Ryanair wants you to stand while you fly
A quick Ryanair primer for those unfamiliar:
The budget airline, based out of Dublin, is run by a man named Michael O’Leary. O’Leary is a CEO right out of the Sir Richard Branson mould, reserved for bosses who crave – and value – heaps of publicity. You might remember this behaviour cresting in April when Ryanair told the world it would begin charging its passengers to use the airline’s toilets.
And O’Leary, not unlike Mel Gibson’s lack of discretion, is back at it again. Last night, Ryanair announced it would begin the process of offering standing room seats and fares on some of its airplanes.
According to the Daily Mail, the Irish budget carrier is set to begin safety testing on discount seats where passengers would perch on a narrow shelf-like plank and lean against a padded backboard for support. Shoulder restraints would also extend over and across the passenger’s chest for extra protection during the flight. Picture here.
If O’Leary has his way – read: if the European Aviation Safety Agency gives them the okay – Ryanair would remove the back ten rows of seats on 250 of its airplanes and add 15 rows of the standing room “chairs.”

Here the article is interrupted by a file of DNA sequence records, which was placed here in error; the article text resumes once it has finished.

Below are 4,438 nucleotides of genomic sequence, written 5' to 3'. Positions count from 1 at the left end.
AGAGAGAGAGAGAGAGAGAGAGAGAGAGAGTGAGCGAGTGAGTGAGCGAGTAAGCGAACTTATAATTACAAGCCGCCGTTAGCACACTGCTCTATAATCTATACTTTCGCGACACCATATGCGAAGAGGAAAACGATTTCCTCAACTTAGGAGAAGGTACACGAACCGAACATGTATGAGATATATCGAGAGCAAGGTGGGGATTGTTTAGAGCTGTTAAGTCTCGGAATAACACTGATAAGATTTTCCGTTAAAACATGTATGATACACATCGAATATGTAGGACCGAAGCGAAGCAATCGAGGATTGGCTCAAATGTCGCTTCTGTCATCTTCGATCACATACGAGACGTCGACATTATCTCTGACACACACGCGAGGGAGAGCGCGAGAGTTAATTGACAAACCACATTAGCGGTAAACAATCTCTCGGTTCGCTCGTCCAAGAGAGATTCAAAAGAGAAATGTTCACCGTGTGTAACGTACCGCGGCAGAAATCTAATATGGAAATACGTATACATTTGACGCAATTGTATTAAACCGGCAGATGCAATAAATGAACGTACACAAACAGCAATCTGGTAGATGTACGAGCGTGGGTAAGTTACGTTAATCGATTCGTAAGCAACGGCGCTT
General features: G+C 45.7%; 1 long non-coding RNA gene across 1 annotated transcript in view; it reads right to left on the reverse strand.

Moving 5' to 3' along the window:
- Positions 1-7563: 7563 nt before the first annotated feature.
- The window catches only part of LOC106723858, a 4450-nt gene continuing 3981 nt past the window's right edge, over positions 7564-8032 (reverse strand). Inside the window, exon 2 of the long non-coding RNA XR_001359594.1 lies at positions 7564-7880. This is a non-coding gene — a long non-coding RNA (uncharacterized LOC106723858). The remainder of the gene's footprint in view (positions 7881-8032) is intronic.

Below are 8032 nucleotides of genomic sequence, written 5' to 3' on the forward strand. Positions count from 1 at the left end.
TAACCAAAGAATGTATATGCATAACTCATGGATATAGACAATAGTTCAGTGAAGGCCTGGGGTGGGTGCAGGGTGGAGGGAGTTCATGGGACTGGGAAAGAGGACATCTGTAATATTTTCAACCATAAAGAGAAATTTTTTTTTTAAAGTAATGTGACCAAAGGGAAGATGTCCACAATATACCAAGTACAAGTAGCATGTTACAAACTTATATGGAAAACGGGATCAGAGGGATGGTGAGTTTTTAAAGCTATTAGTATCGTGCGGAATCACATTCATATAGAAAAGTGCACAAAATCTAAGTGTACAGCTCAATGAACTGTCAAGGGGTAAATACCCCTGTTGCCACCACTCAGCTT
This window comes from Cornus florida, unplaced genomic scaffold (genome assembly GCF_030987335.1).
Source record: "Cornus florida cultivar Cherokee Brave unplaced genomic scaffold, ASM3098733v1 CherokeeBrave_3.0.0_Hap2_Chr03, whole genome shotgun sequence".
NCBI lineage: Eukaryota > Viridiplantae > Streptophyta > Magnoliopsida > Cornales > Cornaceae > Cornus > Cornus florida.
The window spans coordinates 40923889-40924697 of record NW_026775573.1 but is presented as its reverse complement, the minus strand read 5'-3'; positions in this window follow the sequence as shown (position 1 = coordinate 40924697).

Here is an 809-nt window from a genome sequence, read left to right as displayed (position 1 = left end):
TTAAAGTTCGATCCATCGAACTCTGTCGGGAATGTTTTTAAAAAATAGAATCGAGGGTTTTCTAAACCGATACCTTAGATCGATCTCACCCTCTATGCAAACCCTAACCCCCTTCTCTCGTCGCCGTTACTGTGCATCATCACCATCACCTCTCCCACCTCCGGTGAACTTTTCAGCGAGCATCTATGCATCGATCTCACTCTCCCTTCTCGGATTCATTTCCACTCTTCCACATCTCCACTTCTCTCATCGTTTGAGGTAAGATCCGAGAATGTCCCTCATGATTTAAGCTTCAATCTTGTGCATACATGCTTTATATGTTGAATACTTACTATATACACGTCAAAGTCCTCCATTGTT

While this plan is probably two parts publicity to one part business sense, that one part is still a big chunk when you step back and analyze the airline’s proposal.
For starters, standing room fares could be as low as $6.50 for passengers (that’s why, with such a low profit margin, the Ryanair move isn’t a complete slam dunk despite adding dozens of paying customers per flight) so they’re bound to be popular among all types of travelers.
Remember: the lion’s share of Ryanair flights are within Europe, so your longest possible flight can’t be much more than a few hours in duration. For the money, it’s not like you’re being asked to walk on hot coals for a cross-Atlantic journey.
And on that note, these seats don’t seem that bad. Anyone ever been on one of those standing roller coasters, where you’ve got the fake-seat-thingy between your crotch that supports your weight for the length of the ride? Those things are fine, right? As long as your back isn’t bearing the brunt of your weight, these seats should be just peachy. For a $6 flight, the comfort level seems more than generous.
In any case, the question on everyone’s minds is probably this: will we ever see standing room flights on Canadian airlines?
Well, I asked reps from both Air Canada and WestJet yesterday, and while AC didn’t respond as of press time, WestJet’s answer was telling enough:
“I can’t speak for other airlines, but we certainly have no plans to consider such a move,” said Robert Palmer, the carrier’s spokesperson. “WestJet strives to deliver a world-class guest experience each and every day, and clearly, this type of seating arrangement would fall well short of that. Regardless … I’m certain it wouldn't meet Canadian aviation safety regulations.”
By Jason Buckland, MSN Money